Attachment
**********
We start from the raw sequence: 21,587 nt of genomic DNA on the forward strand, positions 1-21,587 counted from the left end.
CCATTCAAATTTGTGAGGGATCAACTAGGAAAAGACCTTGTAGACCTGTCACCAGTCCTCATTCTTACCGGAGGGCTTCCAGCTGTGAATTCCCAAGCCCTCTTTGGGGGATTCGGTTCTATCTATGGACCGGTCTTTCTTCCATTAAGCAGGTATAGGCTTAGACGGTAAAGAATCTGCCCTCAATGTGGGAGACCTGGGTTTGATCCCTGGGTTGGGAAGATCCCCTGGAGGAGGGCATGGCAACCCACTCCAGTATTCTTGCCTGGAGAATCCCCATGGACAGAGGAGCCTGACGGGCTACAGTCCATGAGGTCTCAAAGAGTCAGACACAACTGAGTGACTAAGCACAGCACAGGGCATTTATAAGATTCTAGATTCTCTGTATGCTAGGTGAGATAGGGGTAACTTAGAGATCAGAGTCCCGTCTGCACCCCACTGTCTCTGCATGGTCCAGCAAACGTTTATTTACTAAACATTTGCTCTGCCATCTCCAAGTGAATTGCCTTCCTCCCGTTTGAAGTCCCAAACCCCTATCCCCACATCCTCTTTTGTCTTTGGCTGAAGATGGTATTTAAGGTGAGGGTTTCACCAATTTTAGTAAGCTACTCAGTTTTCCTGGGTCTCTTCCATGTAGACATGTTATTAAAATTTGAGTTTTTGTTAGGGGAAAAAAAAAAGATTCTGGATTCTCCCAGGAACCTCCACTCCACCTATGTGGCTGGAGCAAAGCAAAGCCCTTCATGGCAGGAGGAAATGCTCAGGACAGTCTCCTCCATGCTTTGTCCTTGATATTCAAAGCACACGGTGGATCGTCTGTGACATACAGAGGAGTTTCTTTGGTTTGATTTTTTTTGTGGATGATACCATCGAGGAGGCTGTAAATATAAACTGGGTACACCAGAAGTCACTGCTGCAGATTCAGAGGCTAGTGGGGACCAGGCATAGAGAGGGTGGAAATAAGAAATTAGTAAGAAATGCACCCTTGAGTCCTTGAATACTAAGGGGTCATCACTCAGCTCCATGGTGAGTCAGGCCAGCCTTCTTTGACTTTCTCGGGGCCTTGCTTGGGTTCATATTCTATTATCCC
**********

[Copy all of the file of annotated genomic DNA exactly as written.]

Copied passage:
We start from the raw sequence: 21,587 nt of genomic DNA on the forward strand, positions 1-21,587 counted from the left end.
CCATTCAAATTTGTGAGGGATCAACTAGGAAAAGACCTTGTAGACCTGTCACCAGTCCTCATTCTTACCGGAGGGCTTCCAGCTGTGAATTCCCAAGCCCTCTTTGGGGGATTCGGTTCTATCTATGGACCGGTCTTTCTTCCATTAAGCAGGTATAGGCTTAGACGGTAAAGAATCTGCCCTCAATGTGGGAGACCTGGGTTTGATCCCTGGGTTGGGAAGATCCCCTGGAGGAGGGCATGGCAACCCACTCCAGTATTCTTGCCTGGAGAATCCCCATGGACAGAGGAGCCTGACGGGCTACAGTCCATGAGGTCTCAAAGAGTCAGACACAACTGAGTGACTAAGCACAGCACAGGGCATTTATAAGATTCTAGATTCTCTGTATGCTAGGTGAGATAGGGGTAACTTAGAGATCAGAGTCCCGTCTGCACCCCACTGTCTCTGCATGGTCCAGCAAACGTTTATTTACTAAACATTTGCTCTGCCATCTCCAAGTGAATTGCCTTCCTCCCGTTTGAAGTCCCAAACCCCTATCCCCACATCCTCTTTTGTCTTTGGCTGAAGATGGTATTTAAGGTGAGGGTTTCACCAATTTTAGTAAGCTACTCAGTTTTCCTGGGTCTCTTCCATGTAGACATGTTATTAAAATTTGAGTTTTTGTTAGGGGAAAAAAAAAAGATTCTGGATTCTCCCAGGAACCTCCACTCCACCTATGTGGCTGGAGCAAAGCAAAGCCCTTCATGGCAGGAGGAAATGCTCAGGACAGTCTCCTCCATGCTTTGTCCTTGATATTCAAAGCACACGGTGGATCGTCTGTGACATACAGAGGAGTTTCTTTGGTTTGATTTTTTTTGTGGATGATACCATCGAGGAGGCTGTAAATATAAACTGGGTACACCAGAAGTCACTGCTGCAGATTCAGAGGCTAGTGGGGACCAGGCATAGAGAGGGTGGAAATAAGAAATTAGTAAGAAATGCACCCTTGAGTCCTTGAATACTAAGGGGTCATCACTCAGCTCCATGGTGAGTCAGGCCAGCCTTCTTTGACTTTCTCGGGGCCTTGCTTGGGTTCATATTCTATTATCCC